“Totally crappy:” Library magazine adds quotes from vendor without authors’ consent

Screen Shot 2016-01-13 at 12.43.15 PMTwo librarians who wrote a feature story for the magazine American Libraries say that editors added quotes from an educational company without their consent.

The feature, “Special Report: Digital Humanities in Libraries,” was included in the Jan/Feb 2016 issue of the magazine, published by the American Libraries Association. It includes some data from a survey conducted by the ALA and Gale — a company that sells digital resources, such as a collection of British newspapers beginning in the 1600s. According to the survey, an “overwhelming 97% of libraries agree” that digital resources like those archives should be available in library collections.

The authors aren’t objecting to that statistic. What they are objecting to, they say, is the journal’s decision to include some general quotes from a Gale representative, without checking with them first. The authors — Stewart Varner, a Digital Scholarship Librarian at the University of North Carolina, and Patricia Hswe, who co-heads the department of Publishing and Curation Services at Penn State  —  say they first learned of the quotes when they got the magazine in the mail.

On his blog, Varner calls it a “totally crappy” situation, and explains “the article was edited after we thought we had turned in the final version:” Continue reading “Totally crappy:” Library magazine adds quotes from vendor without authors’ consent

Serial plagiarizer notches three retractions


The chips are starting to fall from investigations into the works of Mustapha Marrouchi, a former English professor at the University of Nevada Las Vegas (UNLV) — he’s lost three papers from the journal College Literature.

Things began publicly unraveling for Marrouchi last year when an investigation by the Chronicle of Higher Education found lifted material in his books, essays, and peer-reviewed papers. (It’s worth scanning the comparisons to text from Salman Rushdie, John Updike, and other authors.)

Meanwhile, an investigation by the UNLV found that 23 out of 26 of his papers published between 2008 and 2013 contained instances of plagiarism. He was later fired.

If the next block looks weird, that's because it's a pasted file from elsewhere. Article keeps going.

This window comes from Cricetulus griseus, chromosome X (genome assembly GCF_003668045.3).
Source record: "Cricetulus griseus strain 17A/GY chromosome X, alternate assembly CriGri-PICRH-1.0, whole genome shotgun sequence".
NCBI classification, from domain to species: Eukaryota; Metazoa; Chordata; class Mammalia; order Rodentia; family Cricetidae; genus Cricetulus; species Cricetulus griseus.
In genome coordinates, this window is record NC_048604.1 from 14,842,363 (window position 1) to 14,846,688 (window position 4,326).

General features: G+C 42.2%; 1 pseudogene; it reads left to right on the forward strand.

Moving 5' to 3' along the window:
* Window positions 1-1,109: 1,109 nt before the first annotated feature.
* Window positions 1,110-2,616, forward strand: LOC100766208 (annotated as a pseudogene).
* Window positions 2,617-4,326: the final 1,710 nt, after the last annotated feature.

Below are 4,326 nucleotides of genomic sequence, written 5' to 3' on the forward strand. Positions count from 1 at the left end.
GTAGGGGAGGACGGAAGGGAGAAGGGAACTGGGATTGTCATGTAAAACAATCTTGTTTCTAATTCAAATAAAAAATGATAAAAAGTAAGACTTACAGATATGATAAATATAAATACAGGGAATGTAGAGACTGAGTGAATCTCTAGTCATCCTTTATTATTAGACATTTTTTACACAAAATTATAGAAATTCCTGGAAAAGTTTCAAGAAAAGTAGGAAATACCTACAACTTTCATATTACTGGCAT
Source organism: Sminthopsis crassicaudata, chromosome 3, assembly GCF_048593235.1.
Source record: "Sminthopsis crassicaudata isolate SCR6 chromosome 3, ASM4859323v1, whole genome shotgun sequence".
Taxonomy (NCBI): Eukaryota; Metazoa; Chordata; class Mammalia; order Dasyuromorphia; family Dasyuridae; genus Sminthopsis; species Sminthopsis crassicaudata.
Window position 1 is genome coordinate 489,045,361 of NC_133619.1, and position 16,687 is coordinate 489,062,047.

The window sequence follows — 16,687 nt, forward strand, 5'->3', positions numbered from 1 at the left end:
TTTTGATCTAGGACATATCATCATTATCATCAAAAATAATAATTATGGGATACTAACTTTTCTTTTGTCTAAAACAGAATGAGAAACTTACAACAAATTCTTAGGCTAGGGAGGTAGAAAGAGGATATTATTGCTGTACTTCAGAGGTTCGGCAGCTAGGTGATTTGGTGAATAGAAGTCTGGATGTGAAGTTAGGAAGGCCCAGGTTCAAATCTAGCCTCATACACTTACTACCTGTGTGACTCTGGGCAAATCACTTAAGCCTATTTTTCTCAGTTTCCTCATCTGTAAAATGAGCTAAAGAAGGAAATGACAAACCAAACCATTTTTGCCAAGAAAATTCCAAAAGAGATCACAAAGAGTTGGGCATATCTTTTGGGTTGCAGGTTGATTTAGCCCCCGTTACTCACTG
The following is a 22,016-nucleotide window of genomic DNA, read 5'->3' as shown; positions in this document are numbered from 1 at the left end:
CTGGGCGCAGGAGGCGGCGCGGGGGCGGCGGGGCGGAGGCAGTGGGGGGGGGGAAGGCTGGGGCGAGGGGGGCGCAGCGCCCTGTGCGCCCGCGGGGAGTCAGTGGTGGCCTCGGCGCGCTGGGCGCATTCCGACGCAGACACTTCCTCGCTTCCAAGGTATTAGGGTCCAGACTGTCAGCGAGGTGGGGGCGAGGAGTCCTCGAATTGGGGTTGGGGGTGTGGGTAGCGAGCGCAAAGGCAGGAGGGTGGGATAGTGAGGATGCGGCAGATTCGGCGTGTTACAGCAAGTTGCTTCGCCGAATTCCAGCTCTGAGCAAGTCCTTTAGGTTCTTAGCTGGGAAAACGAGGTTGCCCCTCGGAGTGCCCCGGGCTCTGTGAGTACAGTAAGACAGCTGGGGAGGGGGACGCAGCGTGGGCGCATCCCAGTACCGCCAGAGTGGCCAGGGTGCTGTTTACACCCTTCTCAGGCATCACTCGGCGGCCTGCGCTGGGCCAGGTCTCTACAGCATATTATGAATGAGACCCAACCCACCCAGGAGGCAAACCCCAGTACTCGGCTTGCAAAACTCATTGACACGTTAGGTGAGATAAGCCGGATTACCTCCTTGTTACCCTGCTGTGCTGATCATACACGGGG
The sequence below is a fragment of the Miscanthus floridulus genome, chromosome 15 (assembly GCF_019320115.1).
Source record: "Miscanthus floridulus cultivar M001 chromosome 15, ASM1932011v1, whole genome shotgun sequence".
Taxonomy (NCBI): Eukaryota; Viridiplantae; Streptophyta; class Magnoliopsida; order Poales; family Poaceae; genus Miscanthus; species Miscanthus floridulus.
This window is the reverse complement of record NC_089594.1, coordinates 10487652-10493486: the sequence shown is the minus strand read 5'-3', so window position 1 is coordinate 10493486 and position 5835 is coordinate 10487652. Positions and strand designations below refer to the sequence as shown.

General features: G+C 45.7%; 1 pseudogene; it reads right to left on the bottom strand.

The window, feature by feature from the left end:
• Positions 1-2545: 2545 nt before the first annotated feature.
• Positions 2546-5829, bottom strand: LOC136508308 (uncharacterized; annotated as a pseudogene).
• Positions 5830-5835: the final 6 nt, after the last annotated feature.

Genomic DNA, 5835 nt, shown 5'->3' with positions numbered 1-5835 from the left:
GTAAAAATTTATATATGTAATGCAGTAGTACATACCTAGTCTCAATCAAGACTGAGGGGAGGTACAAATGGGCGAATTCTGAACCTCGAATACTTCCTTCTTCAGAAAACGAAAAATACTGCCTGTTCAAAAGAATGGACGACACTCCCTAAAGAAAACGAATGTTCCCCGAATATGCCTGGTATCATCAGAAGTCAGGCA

Now, the fallout continues, with the retraction of three works published in 2010 and 2011 in College Literature. All papers were for plagiarism uncovered as the result of a UNLV investigation (presumably, the same one).

The retracted papers are: Continue reading Serial plagiarizer notches three retractions

Serial plagiarist loses 13 papers

NeoheliconAccusations of plagiarism spanning at least 14 years have finally caught up with Richard Lawrence Etienne Barnett, who has had 13 papers retracted from a journal he had guest edited.

The dean of the for-profit University of Atlanta has been accused of copying his own and others’ work a number of times, as we wrote in November.

Here’s the notice from Neohelicon editor Péter Hajdu: Continue reading Serial plagiarist loses 13 papers

UNLV English professor fired for plagiarizing Updike, Said, Zizek, and more

via UNLV.
Mustapha Marrouchi, via UNLV

An English professor at the University of Nevada, Las Vegas, has been fired after the discovery that a huge portion of his work from the last two decades contains material lifted wholesale from some of the world’s best writers and thinkers.

Mustapha Marrouchi was first accused of plagiarism in 1992, when he ripped off an essay by W.J.T. Mitchell in the London Review of Books. Then in 1999, a letter by lecturer Stephen Howe appeared in the LRB, accusing Marrouchi of an “almost verbatim” theft of one of Howe’s book reviews: Continue reading UNLV English professor fired for plagiarizing Updike, Said, Zizek, and more

Tracking down lit crit plagiarism leads to “discourses of madness”

Screen Shot 2014-11-19 at 12.37.17 PMThis one brings together a bunch of our favorite topics, including plagiarism, poetry, and predatory publishers. Look, alliteration!

Richard Lawrence Etienne Barnett, who often publishes under the name R-L Etienne Barnett, has been accused of plagiarizing at least 18 articles by other scholars, mostly analyses of French poetry, as well as duplicating his own work at least eight times.

Most recently, French literary theorist Michel Charles published a dissection of Barnett’s history of plagiarism on lit crit site Fabula. Barnett had sent an article to Poétique, the poetry journal Charles edits. Charles quickly realized something was amiss (all quotes in this post were originally in French, and have been translated via Google): Continue reading Tracking down lit crit plagiarism leads to “discourses of madness”

Holocaust paper yanked for plagiarizing

ejesPro tip: If you’re going to write a paper on giving voice to hidden words, PLEASE try not to plagiarize!

Esther Sánchez-Pardo, of Complutense University in Madrid, was the author of a 2010 article in the European Journal of English Studies titled “Who will carry the word? The threshold between unspeakability and silence in the Holocaust narratives of Charlotte Delbo and Jorge Semprun.”

The problem, it turns out, is that a couple of other authors had their words carried, but Sánchez-Pardo didn’t bother to speak their names.

According to the abstract: Continue reading Holocaust paper yanked for plagiarizing